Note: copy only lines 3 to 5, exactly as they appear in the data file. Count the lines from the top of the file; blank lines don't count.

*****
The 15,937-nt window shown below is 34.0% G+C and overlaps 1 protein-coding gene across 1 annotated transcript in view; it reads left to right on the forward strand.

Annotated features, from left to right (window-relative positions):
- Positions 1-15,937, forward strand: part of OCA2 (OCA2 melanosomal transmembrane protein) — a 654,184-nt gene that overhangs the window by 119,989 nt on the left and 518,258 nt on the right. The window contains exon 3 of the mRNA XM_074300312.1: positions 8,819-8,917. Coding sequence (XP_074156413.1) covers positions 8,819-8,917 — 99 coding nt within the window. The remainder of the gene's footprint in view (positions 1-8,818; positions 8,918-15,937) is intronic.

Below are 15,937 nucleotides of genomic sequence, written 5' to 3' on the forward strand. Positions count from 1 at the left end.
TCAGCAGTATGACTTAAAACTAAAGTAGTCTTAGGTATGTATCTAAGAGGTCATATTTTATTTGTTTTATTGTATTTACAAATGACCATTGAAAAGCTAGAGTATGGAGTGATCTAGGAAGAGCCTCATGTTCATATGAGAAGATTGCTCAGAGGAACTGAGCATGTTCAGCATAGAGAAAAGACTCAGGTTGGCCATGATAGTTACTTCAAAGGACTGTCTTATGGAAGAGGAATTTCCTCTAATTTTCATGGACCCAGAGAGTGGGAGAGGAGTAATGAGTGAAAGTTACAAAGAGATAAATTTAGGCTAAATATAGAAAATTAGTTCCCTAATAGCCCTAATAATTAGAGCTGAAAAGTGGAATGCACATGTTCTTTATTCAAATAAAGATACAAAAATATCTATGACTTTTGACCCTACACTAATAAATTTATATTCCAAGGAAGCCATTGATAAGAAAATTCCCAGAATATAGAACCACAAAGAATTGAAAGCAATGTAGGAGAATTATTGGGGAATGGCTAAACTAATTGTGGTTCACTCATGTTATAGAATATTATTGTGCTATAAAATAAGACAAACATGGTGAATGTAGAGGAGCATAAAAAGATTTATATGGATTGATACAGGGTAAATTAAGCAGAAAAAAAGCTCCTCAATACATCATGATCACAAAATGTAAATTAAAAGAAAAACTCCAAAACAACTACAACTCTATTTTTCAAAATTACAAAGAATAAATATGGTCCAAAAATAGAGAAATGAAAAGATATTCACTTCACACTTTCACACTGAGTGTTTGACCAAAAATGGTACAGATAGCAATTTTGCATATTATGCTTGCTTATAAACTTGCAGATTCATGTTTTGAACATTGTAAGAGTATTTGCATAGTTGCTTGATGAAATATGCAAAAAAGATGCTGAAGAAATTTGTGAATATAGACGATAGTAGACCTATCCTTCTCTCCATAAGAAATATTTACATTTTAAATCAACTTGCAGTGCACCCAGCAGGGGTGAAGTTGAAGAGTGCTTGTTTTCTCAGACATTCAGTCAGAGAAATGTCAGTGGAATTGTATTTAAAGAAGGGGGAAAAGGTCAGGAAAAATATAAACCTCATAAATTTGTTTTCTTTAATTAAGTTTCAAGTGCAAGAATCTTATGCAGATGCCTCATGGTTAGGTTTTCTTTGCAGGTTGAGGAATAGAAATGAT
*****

- Positions 1-15,937, forward strand: part of OCA2 (OCA2 melanosomal transmembrane protein) — a 654,184-nt gene that overhangs the window by 119,989 nt on the left and 518,258 nt on the right. The window contains exon 3 of the mRNA XM_074300312.1: positions 8,819-8,917. Coding sequence (XP_074156413.1) covers positions 8,819-8,917 — 99 coding nt within the window. The remainder of the gene's footprint in view (positions 1-8,818; positions 8,918-15,937) is intronic.

Below are 15,937 nucleotides of genomic sequence, written 5' to 3' on the forward strand. Positions count from 1 at the left end.
TCAGCAGTATGACTTAAAACTAAAGTAGTCTTAGGTATGTATCTAAGAGGTCATATTTTATTTGTTTTATTGTATTTACAAATGACCATTGAAAAGCTAGAGTATGGAGTGATCTAGGAAGAGCCTCATGTTCATATGAGAAGATTGCTCAGAGGAACTGAGCATGTTCAGCATAGAGAAAAGACTCAGGTTGGCCATGATAGTTACTTCAAAGGACTGTCTTATGGAAGAGGAATTTCCTCTAATTTTCATGGACCCAGAGAGTGGGAGAGGAGTAATGAGTGAAAGTTACAAAGAGATAAATTTAGGCTAAATATAGAAAATTAGTTCCCTAATAGCCCTAATAATTAGAGCTGAAAAGTGGAATGCACATGTTCTTTATTCAAATAAAGATACAAAAATATCTATGACTTTTGACCCTACACTAATAAATTTATATTCCAAGGAAGCCATTGATAAGAAAATTCCCAGAATATAGAACCACAAAGAATTGAAAGCAATGTAGGAGAATTATTGGGGAATGGCTAAACTAATTGTGGTTCACTCATGTTATAGAATATTATTGTGCTATAAAATAAGACAAACATGGTGAATGTAGAGGAGCATAAAAAGATTTATATGGATTGATACAGGGTAAATTAAGCAGAAAAAAAGCTCCTCAATACATCATGATCACAAAATGTAAATTAAAAGAAAAACTCCAAAACAACTACAACTCTATTTTTCAAAATTACAAAGAATAAATATGGTCCAAAAATAGAGAAATGAAAAGATATTCACTTCACACTTTCACACTGAGTGTTTGACCAAAAATGGTACAGATAGCAATTTTGCATATTATGCTTGCTTATAAACTTGCAGATTCATGTTTTGAACATTGTAAGAGTATTTGCATAGTTGCTTGATGAAATATGCAAAAAAGATGCTGAAGAAATTTGTGAATATAGACGATAGTAGACCTATCCTTCTCTCCATAAGAAATATTTACATTTTAAATCAACTTGCAGTGCACCCAGCAGGGGTGAAGTTGAAGAGTGCTTGTTTTCTCAGACATTCAGTCAGAGAAATGTCAGTGGAATTGTATTTAAAGAAGGGGGAAAAGGTCAGGAAAAATATAAACCTCATAAATTTGTTTTCTTTAATTAAGTTTCAAGTGCAAGAATCTTATGCAGATGCCTCATGGTTAGGTTTTCTTTGCAGGTTGAGGAATAGAAATGAT